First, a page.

Solar power is really growing in Hawaii, as a recent report from the Energy Information Administration (EIA) shows. Over the last five years, solar power has grown exponentially, particularly in Oahu where most of the state’s population lives: About 12 percent of Oahu residents have rooftop solar, compared to the U.S. average of 0.50 percent.
As larger and more efficient solar photovoltaic (PV) systems are installed, the average capacity of residential net-metered PV systems has been increasing all over Hawaii.
Hawaii is unique when it comes to energy fuels in that it imports all that the state needs, and a large share of the state’s power comes from oil-fired generators. Hawaii’s electricity prices are the highest in the U.S. and that makes wind and solar power “economically attractive alternatives,” as the EIA report states.
But there are problems: Delays are slowing residential solar PV additions. Local utility Hawaiian Electric's distribution grids are reaching rooftop PV capacity levels of 120 percent or more of the circuit’s daytime maximum load. When that threshold is surpassed, an interconnection study may be required before a new PV system is approved, and that has caused a backlog of applications, according to the report.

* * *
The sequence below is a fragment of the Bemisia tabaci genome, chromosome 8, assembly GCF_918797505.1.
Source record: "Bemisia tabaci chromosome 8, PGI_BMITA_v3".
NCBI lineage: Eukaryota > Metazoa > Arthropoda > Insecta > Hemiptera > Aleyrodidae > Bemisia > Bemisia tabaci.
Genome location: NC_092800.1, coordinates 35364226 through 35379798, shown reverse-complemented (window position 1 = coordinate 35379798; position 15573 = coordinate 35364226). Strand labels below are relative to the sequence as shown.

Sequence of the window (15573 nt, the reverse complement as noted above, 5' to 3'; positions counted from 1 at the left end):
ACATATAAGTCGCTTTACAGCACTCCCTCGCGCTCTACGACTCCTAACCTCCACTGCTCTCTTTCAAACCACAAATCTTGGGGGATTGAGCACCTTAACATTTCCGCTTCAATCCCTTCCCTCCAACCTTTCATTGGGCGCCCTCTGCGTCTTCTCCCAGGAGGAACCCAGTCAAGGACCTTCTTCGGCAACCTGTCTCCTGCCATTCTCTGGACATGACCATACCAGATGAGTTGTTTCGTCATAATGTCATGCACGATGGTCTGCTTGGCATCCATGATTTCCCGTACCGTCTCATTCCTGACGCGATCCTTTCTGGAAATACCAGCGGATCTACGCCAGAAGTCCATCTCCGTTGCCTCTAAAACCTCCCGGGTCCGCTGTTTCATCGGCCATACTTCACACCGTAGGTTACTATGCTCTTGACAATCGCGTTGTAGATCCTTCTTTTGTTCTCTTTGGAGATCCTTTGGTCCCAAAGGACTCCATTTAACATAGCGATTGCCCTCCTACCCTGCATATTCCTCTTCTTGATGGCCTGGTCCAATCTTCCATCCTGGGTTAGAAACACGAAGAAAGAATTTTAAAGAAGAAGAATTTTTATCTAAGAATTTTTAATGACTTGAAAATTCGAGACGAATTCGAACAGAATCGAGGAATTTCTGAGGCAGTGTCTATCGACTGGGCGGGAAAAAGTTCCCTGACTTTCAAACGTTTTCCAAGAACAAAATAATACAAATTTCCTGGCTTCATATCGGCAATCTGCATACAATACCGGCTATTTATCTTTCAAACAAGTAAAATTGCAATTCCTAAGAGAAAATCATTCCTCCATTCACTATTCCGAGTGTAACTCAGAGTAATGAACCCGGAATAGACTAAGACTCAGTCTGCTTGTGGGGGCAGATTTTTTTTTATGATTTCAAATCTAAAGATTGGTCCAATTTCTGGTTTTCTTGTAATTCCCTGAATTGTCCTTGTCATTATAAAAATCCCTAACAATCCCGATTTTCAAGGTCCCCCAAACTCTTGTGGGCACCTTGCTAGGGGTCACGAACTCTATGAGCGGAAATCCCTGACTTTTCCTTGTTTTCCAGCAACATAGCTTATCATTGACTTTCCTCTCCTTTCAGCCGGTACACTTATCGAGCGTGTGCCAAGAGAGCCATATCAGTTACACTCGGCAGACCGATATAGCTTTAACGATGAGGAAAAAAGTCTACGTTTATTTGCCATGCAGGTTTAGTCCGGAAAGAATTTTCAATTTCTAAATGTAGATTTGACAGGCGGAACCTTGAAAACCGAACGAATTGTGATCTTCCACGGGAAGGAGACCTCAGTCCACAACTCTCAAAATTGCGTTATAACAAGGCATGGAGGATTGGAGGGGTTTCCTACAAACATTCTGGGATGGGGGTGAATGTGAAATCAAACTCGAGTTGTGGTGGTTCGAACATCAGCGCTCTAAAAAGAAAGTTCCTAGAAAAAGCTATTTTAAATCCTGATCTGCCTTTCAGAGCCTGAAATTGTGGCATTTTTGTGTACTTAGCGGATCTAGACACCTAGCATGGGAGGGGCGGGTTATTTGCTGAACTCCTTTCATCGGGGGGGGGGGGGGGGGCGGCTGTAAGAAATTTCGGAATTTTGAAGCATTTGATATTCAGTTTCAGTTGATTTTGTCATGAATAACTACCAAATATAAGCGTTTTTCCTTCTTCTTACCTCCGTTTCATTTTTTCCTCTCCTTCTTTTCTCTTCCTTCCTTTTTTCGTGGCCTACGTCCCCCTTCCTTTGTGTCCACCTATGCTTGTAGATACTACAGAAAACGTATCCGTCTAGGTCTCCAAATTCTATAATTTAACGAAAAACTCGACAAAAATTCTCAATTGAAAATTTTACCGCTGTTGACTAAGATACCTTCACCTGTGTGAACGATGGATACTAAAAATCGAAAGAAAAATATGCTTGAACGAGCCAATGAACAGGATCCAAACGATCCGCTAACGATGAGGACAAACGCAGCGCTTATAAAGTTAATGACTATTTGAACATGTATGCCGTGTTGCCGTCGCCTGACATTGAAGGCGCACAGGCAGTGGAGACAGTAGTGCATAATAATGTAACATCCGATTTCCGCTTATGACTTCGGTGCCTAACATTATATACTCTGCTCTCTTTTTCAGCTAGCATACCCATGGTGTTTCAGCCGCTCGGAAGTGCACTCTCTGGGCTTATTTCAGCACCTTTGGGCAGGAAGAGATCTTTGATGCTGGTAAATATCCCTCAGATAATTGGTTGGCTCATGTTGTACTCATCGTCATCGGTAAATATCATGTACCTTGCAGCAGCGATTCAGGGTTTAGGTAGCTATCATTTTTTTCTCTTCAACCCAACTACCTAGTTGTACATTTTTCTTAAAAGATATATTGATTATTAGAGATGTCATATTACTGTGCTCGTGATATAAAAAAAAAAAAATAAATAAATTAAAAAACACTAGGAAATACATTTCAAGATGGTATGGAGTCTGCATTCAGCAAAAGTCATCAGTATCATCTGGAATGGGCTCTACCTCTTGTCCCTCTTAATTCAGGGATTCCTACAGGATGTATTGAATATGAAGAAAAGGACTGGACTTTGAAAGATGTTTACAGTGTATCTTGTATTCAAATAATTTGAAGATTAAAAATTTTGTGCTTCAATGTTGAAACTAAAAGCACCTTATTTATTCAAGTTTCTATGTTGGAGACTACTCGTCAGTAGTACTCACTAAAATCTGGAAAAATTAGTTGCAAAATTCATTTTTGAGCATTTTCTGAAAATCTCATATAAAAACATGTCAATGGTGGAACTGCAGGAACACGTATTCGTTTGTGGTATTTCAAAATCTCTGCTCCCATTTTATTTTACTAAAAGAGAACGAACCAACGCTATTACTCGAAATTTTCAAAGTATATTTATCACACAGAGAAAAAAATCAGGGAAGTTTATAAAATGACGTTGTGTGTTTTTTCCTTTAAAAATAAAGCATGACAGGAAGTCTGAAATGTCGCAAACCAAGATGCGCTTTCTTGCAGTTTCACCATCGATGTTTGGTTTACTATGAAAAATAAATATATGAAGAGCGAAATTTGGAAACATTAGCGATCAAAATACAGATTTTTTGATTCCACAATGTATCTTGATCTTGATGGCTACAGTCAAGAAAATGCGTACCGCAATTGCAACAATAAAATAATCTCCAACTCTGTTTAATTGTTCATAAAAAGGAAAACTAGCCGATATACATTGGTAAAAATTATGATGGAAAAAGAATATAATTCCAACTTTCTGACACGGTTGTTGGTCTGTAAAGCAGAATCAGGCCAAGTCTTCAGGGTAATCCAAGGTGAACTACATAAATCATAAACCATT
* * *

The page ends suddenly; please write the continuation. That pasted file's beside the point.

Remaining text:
Hawaiian Electric, which owns three electric utilities that supply power to 95 percent of Hawaii’s population, entered into a research partnership with the National Renewable Energy Laboratory, the Electric Power Research Institute and SolarCity to study the operational effects of high solar PV levels on electric grids. Hawaiian Electric has announced plans to clear its backlog of PV applications by April 2015, as a result of preliminary research results.
The utility has also proposed to raise the allowable PV penetration from 120 percent to 250 percent of a circuit’s daytime minimum load in a filing with the Hawaii Public Utilities Commission. However, this increase would mean a decrease in the amount received by new net-metered PV customers for the excess electricity they send back to the grid.
Additionally, Hawaiian Electric is working on energy storage projects, including batteries. It will be deploying 500 to 100 PV/battery systems on circuits that have high amounts of solar, according to the company’s website, which can help increase the amount of PV systems that can be added. That will help Hawaii Electric meet its goal of tripling the amount of distributed solar and increase renewable energy to over 65 percent of energy used.
Image credit: Official U.S. Navy Page
Gina-Marie is a freelance writer and journalist armed with a degree in journalism, and a passion for social justice, including the environment and sustainability. She writes for various websites, and has made the 75+ Environmentalists to Follow list by Mashable.com.